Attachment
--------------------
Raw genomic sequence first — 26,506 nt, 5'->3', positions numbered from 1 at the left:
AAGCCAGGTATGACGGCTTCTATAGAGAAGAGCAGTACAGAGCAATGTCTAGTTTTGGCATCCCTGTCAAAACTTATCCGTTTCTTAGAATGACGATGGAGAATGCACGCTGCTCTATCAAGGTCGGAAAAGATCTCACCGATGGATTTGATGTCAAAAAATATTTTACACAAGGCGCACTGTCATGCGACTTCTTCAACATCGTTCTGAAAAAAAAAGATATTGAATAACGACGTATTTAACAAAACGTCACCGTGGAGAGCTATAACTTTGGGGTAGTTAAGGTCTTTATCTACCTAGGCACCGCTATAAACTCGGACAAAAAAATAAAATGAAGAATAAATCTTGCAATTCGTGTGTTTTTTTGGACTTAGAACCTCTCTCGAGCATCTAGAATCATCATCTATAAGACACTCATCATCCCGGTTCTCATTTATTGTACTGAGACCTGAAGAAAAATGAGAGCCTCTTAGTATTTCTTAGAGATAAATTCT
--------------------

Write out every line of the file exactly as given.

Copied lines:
Raw genomic sequence first — 26,506 nt, 5'->3', positions numbered from 1 at the left:
AAGCCAGGTATGACGGCTTCTATAGAGAAGAGCAGTACAGAGCAATGTCTAGTTTTGGCATCCCTGTCAAAACTTATCCGTTTCTTAGAATGACGATGGAGAATGCACGCTGCTCTATCAAGGTCGGAAAAGATCTCACCGATGGATTTGATGTCAAAAAATATTTTACACAAGGCGCACTGTCATGCGACTTCTTCAACATCGTTCTGAAAAAAAAAGATATTGAATAACGACGTATTTAACAAAACGTCACCGTGGAGAGCTATAACTTTGGGGTAGTTAAGGTCTTTATCTACCTAGGCACCGCTATAAACTCGGACAAAAAAATAAAATGAAGAATAAATCTTGCAATTCGTGTGTTTTTTTGGACTTAGAACCTCTCTCGAGCATCTAGAATCATCATCTATAAGACACTCATCATCCCGGTTCTCATTTATTGTACTGAGACCTGAAGAAAAATGAGAGCCTCTTAGTATTTCTTAGAGATAAATTCT